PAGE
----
This is a guest article written by Housing Law Practitioner and GMLC Member Nick Donlon.
The government announced on 8 January an extension of the stay on enforcement of evictions by county court bailiffs, which had been due to end on 11 January. This extension is due to expire on 21 February 2021. There is a serious sting in the tail of the new regulations which leaves many people still at risk of being evicted.
A stay on the enforcement of evictions had been in force until Monday 11 January. Following the government’s announcement of a third national lockdown on 4 January, Boris Johnson had promised to complete a review of the eviction ban. When Nicola Sturgeon announced an extension of the eviction ban in Scotland on Thursday 7 January, the writing was on the wall that the Prime Minister would follow suit.
It should be noted that the ban is not, and has not been, a complete one. Bailiffs are still allowed to carry out evictions in ‘specified circumstances’. These circumstances include:
- possession claims against trespassers;
- where the court has granted possession wholly or partly on the grounds of anti-social behaviour, nuisance, false statement, or domestic abuse;
- where the court has granted possession as a result of substantial rent arrears.
The sting in the tail of the regulations providing for the extension of the ban is that they change the definition of ‘substantial rent arrears’. Up until 11 January, substantial rent arrears were defined in the regulations as arrears equivalent to at least 9 months’ rent (with any rent arrears accrued after 23 March 2020 disregarded). The new regulations define substantial arrears as being an amount at least equivalent to 6 months’ rent. Furthermore there is no disregard for arrears which have accrued since 23 March 2020. The result is that under the current eviction ban it is possible that a tenant who has accumulated over 6 months arrears since 23 March 2020 – during the Covid crisis – to be facing eviction.
When the first national lockdown was announced in March 2020 the government promised that no tenant who has lost income as a result of the coronavirus pandemic would be forced out of their home. Possession claims were initially stayed which provided security to tenants that they would not be at risk of eviction. The stay on possession claims however was lifted on 28 September, meaning that landlords could start the process of eviction. In late October, enforcement of evictions was put on hold in areas subject to tier 2 and 3 lockdown restrictions. Regulations were subsequently issued formalising this ban which were due to expire on 11 January. The new regulations in force since 11 January now leave even more tenants exposed to eviction than before.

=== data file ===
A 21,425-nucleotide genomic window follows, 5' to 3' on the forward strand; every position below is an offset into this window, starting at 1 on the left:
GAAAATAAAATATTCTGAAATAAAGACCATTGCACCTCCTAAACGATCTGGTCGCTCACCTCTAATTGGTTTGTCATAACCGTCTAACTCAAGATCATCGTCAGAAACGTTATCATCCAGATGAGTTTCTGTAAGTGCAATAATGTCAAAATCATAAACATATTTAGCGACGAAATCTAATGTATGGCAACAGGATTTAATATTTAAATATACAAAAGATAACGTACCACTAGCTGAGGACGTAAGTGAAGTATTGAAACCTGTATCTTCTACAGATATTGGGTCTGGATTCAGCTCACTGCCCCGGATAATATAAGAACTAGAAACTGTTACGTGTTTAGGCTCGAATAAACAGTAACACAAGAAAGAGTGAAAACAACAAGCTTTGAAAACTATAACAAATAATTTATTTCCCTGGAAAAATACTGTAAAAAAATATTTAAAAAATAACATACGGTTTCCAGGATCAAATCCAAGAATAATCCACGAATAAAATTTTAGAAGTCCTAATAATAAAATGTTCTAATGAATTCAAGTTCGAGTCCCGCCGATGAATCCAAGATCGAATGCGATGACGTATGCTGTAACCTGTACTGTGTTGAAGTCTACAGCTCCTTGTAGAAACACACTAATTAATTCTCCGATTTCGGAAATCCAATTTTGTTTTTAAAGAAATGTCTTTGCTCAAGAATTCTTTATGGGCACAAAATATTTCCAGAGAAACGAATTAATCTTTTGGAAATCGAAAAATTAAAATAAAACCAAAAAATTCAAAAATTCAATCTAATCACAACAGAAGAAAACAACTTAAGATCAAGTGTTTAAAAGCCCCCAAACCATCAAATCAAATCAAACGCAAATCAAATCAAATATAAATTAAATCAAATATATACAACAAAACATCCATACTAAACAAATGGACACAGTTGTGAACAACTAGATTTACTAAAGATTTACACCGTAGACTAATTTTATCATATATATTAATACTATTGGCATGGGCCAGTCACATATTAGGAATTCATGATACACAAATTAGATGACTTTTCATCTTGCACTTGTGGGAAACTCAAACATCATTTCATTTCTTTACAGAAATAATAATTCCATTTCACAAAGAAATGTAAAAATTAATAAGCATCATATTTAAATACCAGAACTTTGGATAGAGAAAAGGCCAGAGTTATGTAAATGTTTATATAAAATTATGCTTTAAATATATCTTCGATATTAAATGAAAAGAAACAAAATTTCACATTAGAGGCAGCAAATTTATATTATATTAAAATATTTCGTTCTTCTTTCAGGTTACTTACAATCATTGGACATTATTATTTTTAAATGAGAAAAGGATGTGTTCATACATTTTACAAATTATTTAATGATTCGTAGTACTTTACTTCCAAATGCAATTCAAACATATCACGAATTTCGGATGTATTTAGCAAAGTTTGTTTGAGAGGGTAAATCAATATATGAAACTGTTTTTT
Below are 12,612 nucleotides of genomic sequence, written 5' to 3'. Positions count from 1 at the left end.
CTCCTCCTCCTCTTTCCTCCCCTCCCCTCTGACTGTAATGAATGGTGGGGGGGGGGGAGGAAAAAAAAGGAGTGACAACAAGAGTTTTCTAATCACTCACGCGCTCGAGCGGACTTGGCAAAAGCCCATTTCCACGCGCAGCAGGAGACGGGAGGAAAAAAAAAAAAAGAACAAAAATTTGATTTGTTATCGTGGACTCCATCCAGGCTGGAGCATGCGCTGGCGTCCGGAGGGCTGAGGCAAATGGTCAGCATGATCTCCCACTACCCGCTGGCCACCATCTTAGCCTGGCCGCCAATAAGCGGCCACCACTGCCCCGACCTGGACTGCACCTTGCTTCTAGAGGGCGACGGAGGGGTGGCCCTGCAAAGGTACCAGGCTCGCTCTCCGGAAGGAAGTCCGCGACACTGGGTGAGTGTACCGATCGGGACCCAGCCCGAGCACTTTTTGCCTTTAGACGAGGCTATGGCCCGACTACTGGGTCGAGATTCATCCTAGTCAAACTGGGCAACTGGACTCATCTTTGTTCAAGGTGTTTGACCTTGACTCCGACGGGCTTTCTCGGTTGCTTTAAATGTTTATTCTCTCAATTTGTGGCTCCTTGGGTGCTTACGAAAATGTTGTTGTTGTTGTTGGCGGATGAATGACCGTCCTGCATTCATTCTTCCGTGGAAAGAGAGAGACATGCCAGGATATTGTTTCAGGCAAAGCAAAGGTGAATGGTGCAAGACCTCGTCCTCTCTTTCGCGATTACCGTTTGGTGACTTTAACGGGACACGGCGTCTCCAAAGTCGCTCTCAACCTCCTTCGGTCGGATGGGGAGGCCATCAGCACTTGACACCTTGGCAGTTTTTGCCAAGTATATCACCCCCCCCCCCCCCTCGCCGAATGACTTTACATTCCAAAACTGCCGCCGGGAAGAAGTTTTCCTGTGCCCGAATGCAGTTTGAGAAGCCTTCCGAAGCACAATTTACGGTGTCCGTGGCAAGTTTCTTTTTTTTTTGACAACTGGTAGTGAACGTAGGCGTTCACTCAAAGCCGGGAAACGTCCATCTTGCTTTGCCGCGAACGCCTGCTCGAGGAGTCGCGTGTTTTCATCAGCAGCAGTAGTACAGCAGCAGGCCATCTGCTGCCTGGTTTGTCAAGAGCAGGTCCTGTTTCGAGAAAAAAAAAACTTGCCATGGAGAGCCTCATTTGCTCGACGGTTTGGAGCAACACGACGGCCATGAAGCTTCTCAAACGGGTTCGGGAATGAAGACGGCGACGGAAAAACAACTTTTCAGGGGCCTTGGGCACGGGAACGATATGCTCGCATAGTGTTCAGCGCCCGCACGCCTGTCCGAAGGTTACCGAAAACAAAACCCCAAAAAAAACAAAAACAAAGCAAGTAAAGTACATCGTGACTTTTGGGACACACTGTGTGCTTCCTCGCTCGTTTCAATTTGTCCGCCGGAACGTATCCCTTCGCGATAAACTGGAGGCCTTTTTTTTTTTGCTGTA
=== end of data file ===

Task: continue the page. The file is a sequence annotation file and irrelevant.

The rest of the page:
Had the restart of possession proceedings occurred because the risk of Covid-19 had been eliminated, it may have been understandable. It has, however, come at a time when the spread of the virus was on the increase and is now threatening to overrun the NHS. It is appalling that anyone is facing eviction in the face of this public health crisis. It is outrageous that tenants who have accumulated rent arrears as a result of the impact of the pandemic should be facing eviction at all.
The government must take action immediately to stop all possession proceedings going through court until the virus has been eliminated. Properly suspending all eviction claims at court is the only way both to protect tenants and to prevent an avalanche of evictions building during this public health crisis. In addition to this, the government should set up a system of providing tenants with grants so that arrears can be cleared so that tenants truly will not be facing eviction as a result of the pandemic.